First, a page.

The US has recently decided to criminally prosecute an HSBC customer who made a “quiet” disclosure of his foreign bank accounts for the 2003 through 2008 tax years. A “quiet” disclosure is when a taxpayer files amended returns and pay tax for previously unreported offshore income without otherwise notifying the IRS or participating in a voluntary disclosure program. Read more
Archive for May, 2011
The IRS recently issued Rev. Proc. 2011-32 increasing the limits on contributions to HSA accounts for 2012. The new limits are $3,100 and $6,250 for self only and family coverage, respectively. The prior limits (2010 and 2011) were $3,050 and $6,150. Contributions can be made up until the due date of the return (not including extensions) to be counted for the tax year. The new contribution limits are effective January 1, 2012.
Many people often assume that a bank statement or credit card statement is sufficient proof of substantiation when your tax return is examined. Unfortunately, this is not the case. At a minimum, proof of payment is typically required as is an invoice or receipt. In a recent Tax Court case (Mark Stroff, TC Memo 2011-80) the taxpayer was allowed a portion of claimed expenses for casual labor when he presented a list of 13 individuals’ first names that corresponded to names on his weekly planner, though there was no record of actual payment. However, the taxpayer was denied deductions for meals and entertainment, vehicles, telephone, and legal fees due to lack of documentation. While he lucked out on the casual labor, he lost on many of the other expenses.
The importance of good books and records cannot be understated, especially when it comes to expenses related to travel, meals and entertainment. Meals and Entertainment expenses fall under Section 274 of the Internal Revenue Code which requires at a minimum:
- The amount of the expense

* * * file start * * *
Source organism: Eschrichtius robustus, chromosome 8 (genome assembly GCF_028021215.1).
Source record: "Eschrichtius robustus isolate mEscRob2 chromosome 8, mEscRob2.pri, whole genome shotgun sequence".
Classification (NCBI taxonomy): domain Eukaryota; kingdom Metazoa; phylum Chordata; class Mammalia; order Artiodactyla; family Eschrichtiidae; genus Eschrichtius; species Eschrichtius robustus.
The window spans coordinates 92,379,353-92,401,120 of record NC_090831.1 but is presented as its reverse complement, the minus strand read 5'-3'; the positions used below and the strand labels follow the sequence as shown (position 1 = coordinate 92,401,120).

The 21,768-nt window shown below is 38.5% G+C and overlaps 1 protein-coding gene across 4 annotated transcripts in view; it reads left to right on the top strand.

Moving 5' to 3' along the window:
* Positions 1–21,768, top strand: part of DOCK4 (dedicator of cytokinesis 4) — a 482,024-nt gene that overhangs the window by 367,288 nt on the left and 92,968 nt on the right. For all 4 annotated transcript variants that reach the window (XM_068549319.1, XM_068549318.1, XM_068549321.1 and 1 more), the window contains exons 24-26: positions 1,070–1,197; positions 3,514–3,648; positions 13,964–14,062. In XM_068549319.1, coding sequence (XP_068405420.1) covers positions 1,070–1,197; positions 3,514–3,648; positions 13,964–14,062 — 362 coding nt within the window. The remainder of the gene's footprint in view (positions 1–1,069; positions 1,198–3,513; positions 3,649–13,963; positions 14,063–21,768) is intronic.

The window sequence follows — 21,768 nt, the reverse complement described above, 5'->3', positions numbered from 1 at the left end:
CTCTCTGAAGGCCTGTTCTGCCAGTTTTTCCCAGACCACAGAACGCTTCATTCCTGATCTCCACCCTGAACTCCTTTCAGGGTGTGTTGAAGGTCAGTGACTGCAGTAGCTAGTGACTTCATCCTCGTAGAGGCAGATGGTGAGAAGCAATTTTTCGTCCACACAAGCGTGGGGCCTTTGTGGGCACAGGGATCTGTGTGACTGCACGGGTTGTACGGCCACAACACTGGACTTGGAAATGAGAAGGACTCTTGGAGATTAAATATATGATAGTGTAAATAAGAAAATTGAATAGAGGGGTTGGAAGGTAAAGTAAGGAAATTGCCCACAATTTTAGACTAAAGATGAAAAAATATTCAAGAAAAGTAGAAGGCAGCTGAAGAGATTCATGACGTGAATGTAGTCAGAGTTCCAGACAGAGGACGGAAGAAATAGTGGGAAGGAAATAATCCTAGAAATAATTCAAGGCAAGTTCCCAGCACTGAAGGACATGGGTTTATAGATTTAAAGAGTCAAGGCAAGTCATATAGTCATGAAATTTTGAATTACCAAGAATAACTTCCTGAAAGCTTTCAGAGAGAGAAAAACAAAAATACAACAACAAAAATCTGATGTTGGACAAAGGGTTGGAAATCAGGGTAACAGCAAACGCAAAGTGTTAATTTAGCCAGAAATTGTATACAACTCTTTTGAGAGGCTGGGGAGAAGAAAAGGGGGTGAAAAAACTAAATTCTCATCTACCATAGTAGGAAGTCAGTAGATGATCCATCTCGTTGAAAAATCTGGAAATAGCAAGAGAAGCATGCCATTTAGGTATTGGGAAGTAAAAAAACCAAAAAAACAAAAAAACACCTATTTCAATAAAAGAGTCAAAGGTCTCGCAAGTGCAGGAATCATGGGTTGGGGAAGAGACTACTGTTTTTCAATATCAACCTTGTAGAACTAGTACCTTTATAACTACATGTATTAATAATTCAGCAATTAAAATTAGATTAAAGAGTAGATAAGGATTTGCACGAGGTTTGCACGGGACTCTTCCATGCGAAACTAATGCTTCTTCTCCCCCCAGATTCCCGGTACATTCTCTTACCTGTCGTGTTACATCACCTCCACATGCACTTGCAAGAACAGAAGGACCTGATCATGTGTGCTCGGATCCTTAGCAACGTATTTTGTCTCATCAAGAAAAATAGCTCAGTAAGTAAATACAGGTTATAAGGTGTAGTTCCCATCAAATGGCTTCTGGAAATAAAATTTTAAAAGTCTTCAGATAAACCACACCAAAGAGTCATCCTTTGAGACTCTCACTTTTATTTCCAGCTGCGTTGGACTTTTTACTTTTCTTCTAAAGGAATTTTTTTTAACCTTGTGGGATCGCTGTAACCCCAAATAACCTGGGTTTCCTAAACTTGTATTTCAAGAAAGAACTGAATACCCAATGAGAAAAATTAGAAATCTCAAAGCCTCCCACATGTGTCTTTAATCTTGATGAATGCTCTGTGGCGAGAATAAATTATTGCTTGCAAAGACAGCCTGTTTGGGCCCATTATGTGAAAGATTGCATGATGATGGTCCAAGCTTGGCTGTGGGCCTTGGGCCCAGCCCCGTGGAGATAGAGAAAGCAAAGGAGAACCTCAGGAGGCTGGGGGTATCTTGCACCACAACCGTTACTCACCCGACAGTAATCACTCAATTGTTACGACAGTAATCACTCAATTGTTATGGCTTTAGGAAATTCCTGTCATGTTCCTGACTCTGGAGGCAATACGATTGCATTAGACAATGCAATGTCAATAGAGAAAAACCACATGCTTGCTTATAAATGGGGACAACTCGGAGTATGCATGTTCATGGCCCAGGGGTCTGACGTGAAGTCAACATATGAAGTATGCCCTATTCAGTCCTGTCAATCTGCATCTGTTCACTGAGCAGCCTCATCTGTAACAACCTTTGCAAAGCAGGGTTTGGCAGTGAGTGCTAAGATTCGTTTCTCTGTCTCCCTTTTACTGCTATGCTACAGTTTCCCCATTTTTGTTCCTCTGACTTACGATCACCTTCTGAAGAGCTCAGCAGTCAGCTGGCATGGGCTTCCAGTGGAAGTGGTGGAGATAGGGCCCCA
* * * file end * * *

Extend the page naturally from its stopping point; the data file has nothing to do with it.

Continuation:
- The time and place of the meal, entertainment, etc.
- The business purpose of the expenditure
- The business relationship of the various parties in attendance – who attended and what is their relationship to the event?
In other words, Who, What, Where, When, and Why is required for all meals and entertainment expenses. The best recommended strategy is to write on the back of the receipt as soon as possible after the event is over the names of the people that were in attendance and a brief description of the purpose of the meeting and what was discussed. This, in combination with the information on the receipt and a good calendar or planner that you can refer back to goes a long ways towards providing adequate substantiation during an examination.
As always, if you have questions feel free to give us a call.
The requirement for 1099 reporting to corporations for payments of $600 or more has been repealed. On April 14, 2011 President Obama signed the Comprehensive 1099 Taxpayer Protection and Repayment of Exchange Subsidy Overpayments Act of 2011 repealing the expanded 1099 reporting requirement.
Before the repeal, 1099s were generally required to be issued for payments of $600 or more per year to a single recipient if those payments were made in connection with a trade or business. Payments made to corporations were exempt from this requirement in the past, but legislation passed in 2010 added corporations to the reporting requirement starting with payments made after December 31, 2011. The repeal passed on April 14, 2011 again exempts payments made to corporations from 1099 reporting.